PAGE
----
On Friday, the Alabama Department of Public Health announced that it is working with the Alabama Department of Environmental Management (ADEM) and federal agencies to determine any potential hazards related to perfluorinated compounds in drinking water in the eight north Alabama water systems.

On Thursday, the Environmental Protection Agency (EPA) issued a final health advisory for perfluorooctane sulfonate (PFOS) and perfluorooactanoic acid (PFOA). These compounds are man-made chemicals that resist heat, oil, stains, grease and water. They are found in products such as nonstick cookware, carpet protection products, firefighting foams, and waterproof clothing.

Recent scientific studies suggest that, “Exposure to PFOA and PFOS over certain levels may result in adverse health effects, including developmental effects to fetuses during pregnancy or to breastfed infants (e.g., low birth weight, accelerated puberty, skeletal variations), cancer (e.g., testicular, kidney), and liver effects.”

EPA’s health advisories are recommendations that pregnant (or women who might become pregnant) and breast-feeding mothers served by the identified water systems consider using alternate sources of drinking water. EPA further states that for formula-fed infants, it is advisable to consider using formula that does not require adding water. Other people served by these systems may also consider these steps.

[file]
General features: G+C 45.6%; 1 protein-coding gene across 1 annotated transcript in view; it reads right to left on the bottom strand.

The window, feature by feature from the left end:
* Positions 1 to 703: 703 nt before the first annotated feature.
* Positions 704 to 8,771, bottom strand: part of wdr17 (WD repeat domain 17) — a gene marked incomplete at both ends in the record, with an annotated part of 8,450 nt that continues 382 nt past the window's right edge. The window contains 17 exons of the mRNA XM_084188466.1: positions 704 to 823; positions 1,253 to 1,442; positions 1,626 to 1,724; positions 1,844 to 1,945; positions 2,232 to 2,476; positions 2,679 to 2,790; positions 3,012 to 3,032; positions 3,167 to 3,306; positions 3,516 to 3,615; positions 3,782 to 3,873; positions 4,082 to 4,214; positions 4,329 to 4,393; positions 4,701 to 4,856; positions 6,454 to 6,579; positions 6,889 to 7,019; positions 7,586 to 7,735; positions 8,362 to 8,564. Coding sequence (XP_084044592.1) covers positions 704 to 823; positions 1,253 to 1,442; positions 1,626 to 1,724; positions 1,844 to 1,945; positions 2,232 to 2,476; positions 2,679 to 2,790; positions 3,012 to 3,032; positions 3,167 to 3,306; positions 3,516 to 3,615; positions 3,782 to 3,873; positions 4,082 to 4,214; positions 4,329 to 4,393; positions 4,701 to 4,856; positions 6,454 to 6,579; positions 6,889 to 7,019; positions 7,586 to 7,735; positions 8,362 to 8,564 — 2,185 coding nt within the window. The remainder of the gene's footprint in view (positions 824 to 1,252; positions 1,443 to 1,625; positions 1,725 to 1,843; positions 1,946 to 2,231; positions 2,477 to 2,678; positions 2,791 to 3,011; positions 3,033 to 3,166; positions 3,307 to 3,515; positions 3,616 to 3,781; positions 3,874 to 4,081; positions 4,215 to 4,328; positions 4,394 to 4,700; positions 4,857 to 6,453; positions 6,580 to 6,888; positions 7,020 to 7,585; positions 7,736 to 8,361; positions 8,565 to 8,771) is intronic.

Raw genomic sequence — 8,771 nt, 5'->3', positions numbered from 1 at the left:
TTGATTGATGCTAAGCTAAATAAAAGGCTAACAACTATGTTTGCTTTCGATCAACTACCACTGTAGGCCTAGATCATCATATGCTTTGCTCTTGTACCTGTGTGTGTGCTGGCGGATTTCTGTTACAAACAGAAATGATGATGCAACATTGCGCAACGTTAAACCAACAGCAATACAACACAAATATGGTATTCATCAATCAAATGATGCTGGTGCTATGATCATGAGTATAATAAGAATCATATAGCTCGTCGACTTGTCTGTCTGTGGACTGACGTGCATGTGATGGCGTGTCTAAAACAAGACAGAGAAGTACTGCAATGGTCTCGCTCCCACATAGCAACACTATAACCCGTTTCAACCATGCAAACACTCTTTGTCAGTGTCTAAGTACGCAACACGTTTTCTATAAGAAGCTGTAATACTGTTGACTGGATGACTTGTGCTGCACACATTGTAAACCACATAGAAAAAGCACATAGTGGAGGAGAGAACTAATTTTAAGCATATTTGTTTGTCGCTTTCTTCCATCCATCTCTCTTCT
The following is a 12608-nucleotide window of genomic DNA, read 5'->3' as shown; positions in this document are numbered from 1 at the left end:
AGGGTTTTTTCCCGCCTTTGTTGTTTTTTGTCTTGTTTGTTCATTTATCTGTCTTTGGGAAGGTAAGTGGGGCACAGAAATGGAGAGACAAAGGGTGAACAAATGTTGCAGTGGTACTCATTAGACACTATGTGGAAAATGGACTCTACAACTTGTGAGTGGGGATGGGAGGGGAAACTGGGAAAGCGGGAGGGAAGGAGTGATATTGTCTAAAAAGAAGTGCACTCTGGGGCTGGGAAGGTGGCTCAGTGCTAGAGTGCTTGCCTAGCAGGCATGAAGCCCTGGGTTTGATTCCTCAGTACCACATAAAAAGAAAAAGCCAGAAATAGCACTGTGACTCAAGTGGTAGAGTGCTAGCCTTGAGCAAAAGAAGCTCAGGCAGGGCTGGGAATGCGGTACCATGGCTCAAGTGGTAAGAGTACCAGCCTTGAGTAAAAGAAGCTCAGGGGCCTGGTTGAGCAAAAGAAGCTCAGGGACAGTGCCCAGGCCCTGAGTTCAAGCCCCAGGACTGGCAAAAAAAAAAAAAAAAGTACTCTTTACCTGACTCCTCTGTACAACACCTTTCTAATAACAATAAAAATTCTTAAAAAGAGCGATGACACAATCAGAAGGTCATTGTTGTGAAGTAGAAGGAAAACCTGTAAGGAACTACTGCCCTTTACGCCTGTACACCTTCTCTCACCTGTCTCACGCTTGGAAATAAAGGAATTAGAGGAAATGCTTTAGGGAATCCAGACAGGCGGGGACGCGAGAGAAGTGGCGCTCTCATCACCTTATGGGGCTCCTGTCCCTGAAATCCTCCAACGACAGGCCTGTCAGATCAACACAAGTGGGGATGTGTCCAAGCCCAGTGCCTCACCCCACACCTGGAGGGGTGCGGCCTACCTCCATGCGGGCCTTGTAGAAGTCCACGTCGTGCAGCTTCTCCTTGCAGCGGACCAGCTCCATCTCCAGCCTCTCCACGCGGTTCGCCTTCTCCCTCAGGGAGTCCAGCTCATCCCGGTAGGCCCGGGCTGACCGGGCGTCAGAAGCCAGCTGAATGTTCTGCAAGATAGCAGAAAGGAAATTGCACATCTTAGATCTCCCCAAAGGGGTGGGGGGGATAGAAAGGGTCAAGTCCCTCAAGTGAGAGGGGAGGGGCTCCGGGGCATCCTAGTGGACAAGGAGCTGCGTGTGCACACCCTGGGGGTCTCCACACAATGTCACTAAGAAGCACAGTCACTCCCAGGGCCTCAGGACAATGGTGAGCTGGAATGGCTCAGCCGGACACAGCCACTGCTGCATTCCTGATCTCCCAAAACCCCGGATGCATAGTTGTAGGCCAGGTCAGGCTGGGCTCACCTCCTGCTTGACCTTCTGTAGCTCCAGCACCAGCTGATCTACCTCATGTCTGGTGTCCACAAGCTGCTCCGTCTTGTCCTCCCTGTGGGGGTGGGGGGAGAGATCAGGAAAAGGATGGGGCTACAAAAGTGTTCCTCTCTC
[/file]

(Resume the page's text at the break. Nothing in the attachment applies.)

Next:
PFCs can not be removed by boiling the water. Be aware that PFCs will also be in your ice.

Other household uses of water such as showering, bathing, laundry and dishwashing are not a concern as ingestion is the main source of concern.

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For the last three years, the levels of PFOS, PFOA and emerging contaminants in surface water have been monitored in all drinking water systems serving more than 10,000 people and in selected systems serving fewer people.

The ADPH says that it will continue to review all studies and recommendations related to ingestion of these chemicals through public water supplies. ADEM is working with the named water systems to collect additional monitoring data where appropriate and to identify methods to reduce the water concentration of PFCs to a level below the final health advisory recommendation.

Before the advisory was lifted, State Representative Becky Nordgren (R-Gadsden) said, “From what I understand the chemical that they are concerned about in the past was allowed to be in the water at a higher percentage. Recently, the EPA reduced the percentage that could be in the water which then put 8 water systems in our State above the allowable percentage and thus the advisory from the EPA was released. I don’t think it is something to panic about but I am buying distilled water and bottled water for my drinking and then I will use the tap water for cooking and bathing and stuff like that. We hope to get an update soon by the Alabama Department of Environmental Management.”

State Representative Craig Ford (D-Gadsden) said in a statement on Monday, “Several people have asked me about the water situation in Etowah County and Northeast Alabama. I have spoken today with leaders at the Dept. of Public Health and the Alabama Dept. of Environmental Management (ADEM), and they should be releasing a public press release shortly. “

Rep. Ford said, “The main concern is for pregnant women and nursing mothers, who should avoid using tap water for the time being as a precaution. I am still getting information, and will continue to let everyone know what I hear as I hear it.”

The Alabama Political Reporter will update this story as more information becomes available.


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Brandon Moseley is a former reporter at the Alabama Political Reporter.